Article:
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14 Performance of Novel Blood Based Biomarkers of Alzheimer's Disease is Dependent on Renal Functioning

Published online by Cambridge University Press:  21 December 2023

Corey J Bolton*
Affiliation:
Vanderbilt University Medical Center, Nashville, TN, USA.
Omair A Khan
Affiliation:
Vanderbilt University Medical Center, Nashville, TN, USA.
Dandan Liu
Affiliation:
Vanderbilt University Medical Center, Nashville, TN, USA.
Timothy J Hohman
Affiliation:
Vanderbilt University Medical Center, Nashville, TN, USA.
Katherine A Gifford
Affiliation:
Vanderbilt University Medical Center, Nashville, TN, USA.
Kaj Blennow
Affiliation:
University of Gothenburg, Gothenburg, Sweden. Sahlgrenska University Hospital, Molndal, Sweden.
Henrik Zetterberg
Affiliation:
University of Gothenburg, Gothenburg, Sweden. Sahlgrenska University Hospital, Molndal, Sweden. University College London, London, United Kingdom. UK Dementia Research Institute, London, United Kingdom. Hong Kong Center for Neurodegenerative Diseases, Hong Kong, Hong Kong
Angela L Jefferson
Affiliation:
Vanderbilt University Medical Center, Nashville, TN, USA.
*
Correspondence: Corey J Bolton, Vanderbilt University Medical Center, corey.bolton@vumc.org
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Abstract

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Objective:

Novel blood-based biomarkers for Alzheimer's disease (AD) could transform AD diagnosis in the community; however, their interpretation in individuals with medical comorbidities is not well understood. Specifically, kidney function has been shown to influence plasma levels of various brain proteins. This study sought to evaluate the effect of one common marker of kidney function (estimated glomerular filtration rate (eGFR)) on the association between various blood-based biomarkers of AD/neurodegeneration (glial fibrillary acidic protein (GFAP), neurofilament light (NfL), amyloid-b42 (Ab42), total tau) and established CSF biomarkers of AD (Ab42/40 ratio, tau, phosphorylated-tau (p-tau)), neuroimaging markers of AD (AD-signature region cortical thickness), and episodic memory performance.

Participants and Methods:

Vanderbilt Memory and Aging Project participants (n=329, 73±7 years, 40% mild cognitive impairment, 41% female) completed fasting venous blood draw, fasting lumbar puncture, 3T brain MRI, and neuropsychological assessment at study entry and at 18-month, 3-year, and 5-year follow-up visits. Plasma GFAP, Ab42, total tau, and NfL were quantified on the Quanterix single molecule array platform. CSF biomarkers for Ab were quantified using Meso Scale Discovery immunoassays and tau and p-tau were quantified using INNOTEST immunoassays. AD-signature region atrophy was calculated by summing bilateral cortical thickness measurements captured on T1-weighted brain MRI from regions shown to distinguish individuals with AD from normal cognition. Episodic memory functioning was measured using a previously developed composite score. Linear mixed-effects regression models related predictors to each outcome adjusting for age, sex, education, race/ethnicity, apolipoprotein E-e4 status, and cognitive status. Models were repeated with a blood-based biomarker x eGFR x time interaction term with follow-up models stratified by chronic kidney disease (CKD) staging (stage 1/no CKD: eGFR>90 mL/min/1.73m2, stage 2: eGFR=60-89 mL/min/1.73m2; stage 3: eGFR=44-59mL/min/1.73m2 (no participants with higher than stage 3)).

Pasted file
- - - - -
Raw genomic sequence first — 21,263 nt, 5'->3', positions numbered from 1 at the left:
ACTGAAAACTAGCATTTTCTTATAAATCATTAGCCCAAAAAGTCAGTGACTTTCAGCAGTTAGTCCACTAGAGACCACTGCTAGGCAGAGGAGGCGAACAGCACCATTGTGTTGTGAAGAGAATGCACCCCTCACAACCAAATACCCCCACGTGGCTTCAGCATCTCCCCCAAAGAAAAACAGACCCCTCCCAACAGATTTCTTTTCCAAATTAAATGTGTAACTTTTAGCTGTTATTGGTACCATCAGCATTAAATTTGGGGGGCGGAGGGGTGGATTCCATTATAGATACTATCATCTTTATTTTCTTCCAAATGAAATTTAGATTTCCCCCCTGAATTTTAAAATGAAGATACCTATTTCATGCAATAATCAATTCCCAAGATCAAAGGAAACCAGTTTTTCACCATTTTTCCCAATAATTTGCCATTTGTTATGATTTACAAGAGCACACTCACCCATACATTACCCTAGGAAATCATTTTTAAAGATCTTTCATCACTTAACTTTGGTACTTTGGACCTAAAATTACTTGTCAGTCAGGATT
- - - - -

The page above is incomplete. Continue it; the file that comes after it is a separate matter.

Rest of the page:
Results:

Cross-sectionally, GFAP was associated with all outcomes (p-values<0.005) and NfL was associated with memory and AD-signature region cortical thickness (p-values<0.05). In predictor x eGFR interaction models, GFAP and NfL interacted with eGFR on AD-signature cortical thickness, (p-values<0.004) and Ab42 interacted with eGFR on tau, p-tau, and memory (p-values<0.03). Tau did not interact with eGFR. Stratified models across predictors showed that associations were stronger in individuals with better renal functioning and no significant associations were found in individuals with stage 3 CKD. Longitudinally, higher GFAP and NfL were associated with memory decline (p-values<0.001). In predictor x eGFR x time interaction models, GFAP and NfL interacted with eGFR on p-tau (p-values<0.04). Other models were nonsignificant. Stratified models showed that associations were significant only in individuals with no CKD/stage 1 CKD and were not significant in participants with stage 2 or 3 CKD.

Conclusions:

In this community-based sample of older adults free of dementia, plasma biomarkers of AD/neurodegeneration were associated with AD-related clinical outcomes both cross-sectionally and longitudinally; however, these associations were modified by renal functioning with no associations in individuals with stage 3 CKD. These results highlight the value of blood-based biomarkers in individuals with healthy renal functioning and suggest caution in interpreting these biomarkers in individuals with mild to moderate CKD.

Type
Poster Session 03: Dementia | Amnesia | Memory | Language | Executive Functions
Copyright
Copyright © INS. Published by Cambridge University Press, 2023